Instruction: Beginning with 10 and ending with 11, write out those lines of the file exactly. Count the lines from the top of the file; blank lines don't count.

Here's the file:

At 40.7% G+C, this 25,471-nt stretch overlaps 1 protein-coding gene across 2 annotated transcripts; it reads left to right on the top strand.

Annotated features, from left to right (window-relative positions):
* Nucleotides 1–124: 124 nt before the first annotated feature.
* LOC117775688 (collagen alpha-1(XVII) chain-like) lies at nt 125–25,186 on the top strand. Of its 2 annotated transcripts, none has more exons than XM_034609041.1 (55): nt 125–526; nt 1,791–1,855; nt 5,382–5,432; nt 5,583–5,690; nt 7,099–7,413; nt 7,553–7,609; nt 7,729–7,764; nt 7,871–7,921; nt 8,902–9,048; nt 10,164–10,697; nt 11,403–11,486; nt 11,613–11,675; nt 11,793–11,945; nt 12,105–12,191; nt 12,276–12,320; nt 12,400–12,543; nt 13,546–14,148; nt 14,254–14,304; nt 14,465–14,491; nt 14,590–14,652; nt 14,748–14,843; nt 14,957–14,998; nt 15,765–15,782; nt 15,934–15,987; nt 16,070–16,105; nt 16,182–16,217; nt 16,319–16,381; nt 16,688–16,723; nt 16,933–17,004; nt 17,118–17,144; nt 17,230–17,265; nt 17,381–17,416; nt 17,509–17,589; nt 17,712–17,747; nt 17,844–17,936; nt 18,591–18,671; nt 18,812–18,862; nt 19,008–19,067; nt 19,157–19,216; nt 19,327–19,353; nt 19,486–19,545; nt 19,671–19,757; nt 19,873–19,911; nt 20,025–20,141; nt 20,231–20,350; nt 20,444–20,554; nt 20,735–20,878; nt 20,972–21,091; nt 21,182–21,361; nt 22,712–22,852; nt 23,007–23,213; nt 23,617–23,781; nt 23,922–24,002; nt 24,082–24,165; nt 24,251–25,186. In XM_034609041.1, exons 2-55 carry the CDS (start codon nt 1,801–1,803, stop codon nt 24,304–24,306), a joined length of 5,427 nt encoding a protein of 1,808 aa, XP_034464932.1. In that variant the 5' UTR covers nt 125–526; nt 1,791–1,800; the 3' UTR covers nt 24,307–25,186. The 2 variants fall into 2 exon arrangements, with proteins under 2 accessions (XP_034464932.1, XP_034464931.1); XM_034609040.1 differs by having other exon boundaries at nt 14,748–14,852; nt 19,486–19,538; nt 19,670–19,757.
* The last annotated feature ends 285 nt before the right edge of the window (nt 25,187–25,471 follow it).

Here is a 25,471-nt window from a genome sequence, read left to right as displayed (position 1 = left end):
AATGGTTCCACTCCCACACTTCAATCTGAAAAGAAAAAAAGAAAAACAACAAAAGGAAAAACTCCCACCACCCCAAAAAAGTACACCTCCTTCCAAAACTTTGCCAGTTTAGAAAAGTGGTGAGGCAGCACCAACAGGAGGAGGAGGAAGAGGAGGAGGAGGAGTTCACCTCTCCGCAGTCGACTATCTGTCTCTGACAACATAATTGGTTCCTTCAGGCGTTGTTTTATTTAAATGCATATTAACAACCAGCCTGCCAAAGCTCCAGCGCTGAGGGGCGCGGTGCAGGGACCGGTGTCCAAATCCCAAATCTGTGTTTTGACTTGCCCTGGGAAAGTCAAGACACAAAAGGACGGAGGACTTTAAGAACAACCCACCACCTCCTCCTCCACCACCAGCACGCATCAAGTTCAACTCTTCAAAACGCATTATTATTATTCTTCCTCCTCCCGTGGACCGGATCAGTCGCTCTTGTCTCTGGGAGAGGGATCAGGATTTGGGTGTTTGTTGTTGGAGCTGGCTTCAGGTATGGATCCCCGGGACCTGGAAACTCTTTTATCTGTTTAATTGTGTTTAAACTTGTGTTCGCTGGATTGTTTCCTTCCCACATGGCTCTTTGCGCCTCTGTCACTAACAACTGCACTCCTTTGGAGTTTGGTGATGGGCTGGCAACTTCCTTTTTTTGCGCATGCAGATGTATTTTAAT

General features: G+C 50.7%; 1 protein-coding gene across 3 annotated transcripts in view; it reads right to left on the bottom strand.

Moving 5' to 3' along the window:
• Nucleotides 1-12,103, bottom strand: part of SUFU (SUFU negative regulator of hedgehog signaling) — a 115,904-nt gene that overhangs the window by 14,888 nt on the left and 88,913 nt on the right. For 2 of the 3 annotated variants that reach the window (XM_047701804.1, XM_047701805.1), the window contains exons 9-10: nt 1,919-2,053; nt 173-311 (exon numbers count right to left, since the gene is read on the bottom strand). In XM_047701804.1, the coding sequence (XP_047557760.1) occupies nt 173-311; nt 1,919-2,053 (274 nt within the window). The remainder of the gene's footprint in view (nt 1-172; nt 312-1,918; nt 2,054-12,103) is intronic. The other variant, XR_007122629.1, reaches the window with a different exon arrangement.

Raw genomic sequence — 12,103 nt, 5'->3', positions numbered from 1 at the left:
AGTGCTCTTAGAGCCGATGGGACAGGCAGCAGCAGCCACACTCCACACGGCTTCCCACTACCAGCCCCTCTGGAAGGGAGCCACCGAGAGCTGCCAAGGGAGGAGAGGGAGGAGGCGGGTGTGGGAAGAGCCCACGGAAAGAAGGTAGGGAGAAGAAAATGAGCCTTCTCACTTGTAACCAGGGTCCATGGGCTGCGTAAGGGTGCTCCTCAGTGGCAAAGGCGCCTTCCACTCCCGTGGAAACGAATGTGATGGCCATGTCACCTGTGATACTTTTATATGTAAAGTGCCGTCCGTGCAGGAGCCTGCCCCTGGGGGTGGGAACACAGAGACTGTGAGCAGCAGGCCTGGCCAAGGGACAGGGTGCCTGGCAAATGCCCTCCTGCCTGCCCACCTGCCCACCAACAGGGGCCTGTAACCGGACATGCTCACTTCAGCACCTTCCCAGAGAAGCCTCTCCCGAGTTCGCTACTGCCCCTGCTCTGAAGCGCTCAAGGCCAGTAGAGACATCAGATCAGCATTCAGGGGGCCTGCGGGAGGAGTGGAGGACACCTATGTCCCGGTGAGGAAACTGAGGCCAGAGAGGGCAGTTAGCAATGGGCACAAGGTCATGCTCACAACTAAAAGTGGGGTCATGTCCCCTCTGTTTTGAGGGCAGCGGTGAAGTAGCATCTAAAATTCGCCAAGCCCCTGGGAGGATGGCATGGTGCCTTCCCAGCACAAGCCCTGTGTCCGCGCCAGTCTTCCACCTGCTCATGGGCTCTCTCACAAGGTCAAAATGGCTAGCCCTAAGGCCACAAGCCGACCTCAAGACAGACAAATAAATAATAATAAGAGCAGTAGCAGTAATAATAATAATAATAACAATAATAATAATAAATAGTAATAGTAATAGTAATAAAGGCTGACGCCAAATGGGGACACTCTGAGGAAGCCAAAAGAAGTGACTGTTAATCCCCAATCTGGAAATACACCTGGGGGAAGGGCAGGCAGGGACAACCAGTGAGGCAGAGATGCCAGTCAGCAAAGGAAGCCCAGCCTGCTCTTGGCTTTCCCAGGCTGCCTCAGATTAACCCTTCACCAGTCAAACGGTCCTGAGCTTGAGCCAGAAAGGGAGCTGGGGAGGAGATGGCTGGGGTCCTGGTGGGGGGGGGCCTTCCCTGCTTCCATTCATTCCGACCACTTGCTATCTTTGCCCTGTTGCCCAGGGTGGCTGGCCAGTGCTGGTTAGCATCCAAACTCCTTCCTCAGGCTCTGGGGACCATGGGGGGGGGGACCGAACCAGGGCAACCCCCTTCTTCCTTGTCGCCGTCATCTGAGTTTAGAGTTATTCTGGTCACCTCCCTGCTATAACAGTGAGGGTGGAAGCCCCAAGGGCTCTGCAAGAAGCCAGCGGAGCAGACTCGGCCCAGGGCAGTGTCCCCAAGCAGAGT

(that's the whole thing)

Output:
• Nucleotides 1-12,103, bottom strand: part of SUFU (SUFU negative regulator of hedgehog signaling) — a 115,904-nt gene that overhangs the window by 14,888 nt on the left and 88,913 nt on the right. For 2 of the 3 annotated variants that reach the window (XM_047701804.1, XM_047701805.1), the window contains exons 9-10: nt 1,919-2,053; nt 173-311 (exon numbers count right to left, since the gene is read on the bottom strand). In XM_047701804.1, the coding sequence (XP_047557760.1) occupies nt 173-311; nt 1,919-2,053 (274 nt within the window). The remainder of the gene's footprint in view (nt 1-172; nt 312-1,918; nt 2,054-12,103) is intronic. The other variant, XR_007122629.1, reaches the window with a different exon arrangement.

Raw genomic sequence — 12,103 nt, 5'->3', positions numbered from 1 at the left: